Merlin G. Butler, M.D., Ph.D.
- Professor, University of Kansas School of Medicine, Psychiatry and Behavioral Sciences
Dr. Butler is engaged in the clinical genetics practice of children and adults presenting for genetics services with emphasis on genetic disorders, developmental disabilities, congenital anomalies, cytogenetic syndromes, Prader-Willi syndrome, early onset of morbid obesity and autism. His research interests include the genetics of obesity with emphasis on Prader-Willi syndrome and obesity-related disorders, autism, psychiatric and behavioral genetics, genotype-phenotype correlations and the natural history and delineation of rare and uncommon clinical genetics syndromes.
He received his M.D. degree from the University of Nebraska in 1978 and his Ph.D. in Medical Genetics from Indiana University in 1984. He completed an American Board of Medical Genetics accredited fellowship in Medical Genetics from 1980 to 1984 and became a Diplomate of the American Board of Medical Genetics in 1984. He is board-certified in Clinical Genetics and Clinical Cytogenetics and became a Founding Fellow of the American College of Medical Genetics and Genomics (ACMG) in 1993. He is chairperson of the Scientific Advisory Board of the Prader-Willi Syndrome Association (USA) and received the Lifetime Achievement Award in 2008. He received the Distinguished Service Award from Chadron State College, Chadron, Nebraska, in 1986, and the Distinguished Alumni Award from Indiana University in 2007.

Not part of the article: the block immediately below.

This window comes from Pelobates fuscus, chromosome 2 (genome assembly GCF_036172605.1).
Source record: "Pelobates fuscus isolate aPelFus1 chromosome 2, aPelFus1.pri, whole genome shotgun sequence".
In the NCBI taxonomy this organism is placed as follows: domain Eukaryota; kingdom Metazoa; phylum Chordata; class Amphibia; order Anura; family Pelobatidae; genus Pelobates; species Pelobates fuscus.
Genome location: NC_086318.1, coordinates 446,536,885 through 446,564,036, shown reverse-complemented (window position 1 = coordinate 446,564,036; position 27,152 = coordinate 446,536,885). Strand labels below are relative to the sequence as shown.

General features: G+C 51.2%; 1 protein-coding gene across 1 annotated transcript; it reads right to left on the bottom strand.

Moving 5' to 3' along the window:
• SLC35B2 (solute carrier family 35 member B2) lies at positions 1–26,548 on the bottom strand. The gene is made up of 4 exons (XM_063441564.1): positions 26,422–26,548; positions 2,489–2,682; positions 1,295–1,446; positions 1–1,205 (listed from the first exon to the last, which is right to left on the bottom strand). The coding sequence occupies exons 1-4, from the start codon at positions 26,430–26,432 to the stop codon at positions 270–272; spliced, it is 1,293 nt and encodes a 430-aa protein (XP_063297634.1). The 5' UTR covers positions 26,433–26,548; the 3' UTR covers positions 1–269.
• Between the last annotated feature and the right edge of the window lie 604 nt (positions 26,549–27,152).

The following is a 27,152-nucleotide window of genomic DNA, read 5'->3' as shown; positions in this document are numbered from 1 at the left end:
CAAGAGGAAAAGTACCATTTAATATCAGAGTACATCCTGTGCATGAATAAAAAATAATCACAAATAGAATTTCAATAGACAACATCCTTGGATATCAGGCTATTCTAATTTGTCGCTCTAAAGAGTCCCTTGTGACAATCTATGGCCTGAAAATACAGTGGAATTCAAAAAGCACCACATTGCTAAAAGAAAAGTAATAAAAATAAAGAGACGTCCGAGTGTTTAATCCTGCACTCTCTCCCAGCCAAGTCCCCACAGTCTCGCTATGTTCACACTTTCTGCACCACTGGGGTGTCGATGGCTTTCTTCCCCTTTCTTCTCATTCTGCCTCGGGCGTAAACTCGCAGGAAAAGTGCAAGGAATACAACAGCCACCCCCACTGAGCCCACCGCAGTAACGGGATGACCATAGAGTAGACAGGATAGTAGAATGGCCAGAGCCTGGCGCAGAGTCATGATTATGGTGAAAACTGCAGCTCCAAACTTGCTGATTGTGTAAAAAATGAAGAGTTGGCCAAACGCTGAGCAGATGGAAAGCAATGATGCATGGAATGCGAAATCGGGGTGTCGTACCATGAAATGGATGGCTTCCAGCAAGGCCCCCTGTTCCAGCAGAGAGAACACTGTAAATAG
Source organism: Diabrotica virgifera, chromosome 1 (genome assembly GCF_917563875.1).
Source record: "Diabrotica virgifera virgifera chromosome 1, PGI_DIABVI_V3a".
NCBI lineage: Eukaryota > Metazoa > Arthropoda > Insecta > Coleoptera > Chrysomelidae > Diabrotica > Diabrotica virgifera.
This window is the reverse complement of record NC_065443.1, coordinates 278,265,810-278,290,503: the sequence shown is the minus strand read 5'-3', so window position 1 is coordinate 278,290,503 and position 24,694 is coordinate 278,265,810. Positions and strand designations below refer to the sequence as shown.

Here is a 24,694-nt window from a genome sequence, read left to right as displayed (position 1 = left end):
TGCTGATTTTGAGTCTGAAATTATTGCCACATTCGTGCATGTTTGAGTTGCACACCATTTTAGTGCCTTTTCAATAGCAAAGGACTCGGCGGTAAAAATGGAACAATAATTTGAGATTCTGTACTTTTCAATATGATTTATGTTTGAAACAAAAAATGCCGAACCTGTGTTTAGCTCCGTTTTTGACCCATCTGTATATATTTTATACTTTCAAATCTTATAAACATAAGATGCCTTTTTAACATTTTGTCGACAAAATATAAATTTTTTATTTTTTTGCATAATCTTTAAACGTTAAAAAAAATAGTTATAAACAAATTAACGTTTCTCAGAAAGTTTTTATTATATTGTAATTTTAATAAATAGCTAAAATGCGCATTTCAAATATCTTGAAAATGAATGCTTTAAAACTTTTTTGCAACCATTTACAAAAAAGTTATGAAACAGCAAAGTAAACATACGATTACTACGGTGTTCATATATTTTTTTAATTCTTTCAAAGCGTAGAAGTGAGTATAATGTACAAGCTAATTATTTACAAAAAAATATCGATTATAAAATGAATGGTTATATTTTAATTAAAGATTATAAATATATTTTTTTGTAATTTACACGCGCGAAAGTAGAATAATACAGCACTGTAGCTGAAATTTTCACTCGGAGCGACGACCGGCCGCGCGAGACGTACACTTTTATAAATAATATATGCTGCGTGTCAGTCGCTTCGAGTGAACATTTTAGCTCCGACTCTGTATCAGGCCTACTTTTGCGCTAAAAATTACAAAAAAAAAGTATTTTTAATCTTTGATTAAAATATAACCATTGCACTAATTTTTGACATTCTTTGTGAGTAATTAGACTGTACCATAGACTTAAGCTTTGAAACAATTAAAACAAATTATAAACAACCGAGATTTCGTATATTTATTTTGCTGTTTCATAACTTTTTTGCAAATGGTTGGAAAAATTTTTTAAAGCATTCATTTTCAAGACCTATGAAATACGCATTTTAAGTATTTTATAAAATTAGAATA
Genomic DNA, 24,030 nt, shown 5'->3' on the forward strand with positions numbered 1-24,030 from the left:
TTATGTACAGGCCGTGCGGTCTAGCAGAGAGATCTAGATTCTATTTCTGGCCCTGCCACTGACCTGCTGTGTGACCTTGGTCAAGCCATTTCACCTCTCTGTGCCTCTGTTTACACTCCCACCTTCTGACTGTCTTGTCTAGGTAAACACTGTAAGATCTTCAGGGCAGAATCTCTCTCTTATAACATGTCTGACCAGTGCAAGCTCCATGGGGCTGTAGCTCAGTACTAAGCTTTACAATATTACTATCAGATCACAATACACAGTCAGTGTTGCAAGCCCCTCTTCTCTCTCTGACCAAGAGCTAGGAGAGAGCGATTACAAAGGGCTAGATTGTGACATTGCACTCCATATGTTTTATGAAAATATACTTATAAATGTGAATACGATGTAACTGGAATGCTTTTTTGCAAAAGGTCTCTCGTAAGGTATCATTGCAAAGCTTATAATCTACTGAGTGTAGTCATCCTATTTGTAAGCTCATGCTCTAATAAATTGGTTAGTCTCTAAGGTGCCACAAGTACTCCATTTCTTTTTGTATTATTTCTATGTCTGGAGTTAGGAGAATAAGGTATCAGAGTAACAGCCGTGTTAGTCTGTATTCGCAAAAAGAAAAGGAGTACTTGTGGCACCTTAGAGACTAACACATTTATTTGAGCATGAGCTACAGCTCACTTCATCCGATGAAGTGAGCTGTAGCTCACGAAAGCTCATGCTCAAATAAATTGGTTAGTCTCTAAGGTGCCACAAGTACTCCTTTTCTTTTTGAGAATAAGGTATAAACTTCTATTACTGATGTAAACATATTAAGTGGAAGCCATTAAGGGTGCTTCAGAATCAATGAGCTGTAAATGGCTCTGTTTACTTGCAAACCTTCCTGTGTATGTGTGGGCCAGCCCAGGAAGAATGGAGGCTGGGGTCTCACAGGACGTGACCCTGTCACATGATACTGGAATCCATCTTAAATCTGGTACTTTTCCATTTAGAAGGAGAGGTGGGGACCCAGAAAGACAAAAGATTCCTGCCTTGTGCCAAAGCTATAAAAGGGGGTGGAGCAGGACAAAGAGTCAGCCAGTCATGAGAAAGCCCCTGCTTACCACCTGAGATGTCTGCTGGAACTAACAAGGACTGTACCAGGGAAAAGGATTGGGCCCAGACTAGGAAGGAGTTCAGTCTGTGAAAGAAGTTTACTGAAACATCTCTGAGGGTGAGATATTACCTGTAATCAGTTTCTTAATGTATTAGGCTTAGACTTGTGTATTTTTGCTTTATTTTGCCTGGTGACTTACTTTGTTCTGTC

Dr. Butler was a tenured Associate Professor of Pediatrics and Pathology and Director of the Regional Genetics Program at Vanderbilt University, Nashville, Tennessee, from 1984 to 1998. From 1998 to 2008, he was appointed Section Chief of Medical Genetics and Molecular Medicine at Children's Mercy Hospital and Professor of Pediatrics, University of Missouri - Kansas City School of Medicine. In 2008, he was appointed Professor of Psychiatry and Behavioral Sciences and Pediatrics and Director, Division of Research, University of Kansas Medical Center.
He has been an active member of several professional organizations including NIH study sections, editorial boards for journals, and conducted extramurally funded research on Prader-Willi, Angelman and fragile X syndromes, the genetics of autism and obesity and delineation of genetic disorders. He has published over 400 research articles, multiple book chapters and edited several journal issues and two textbooks.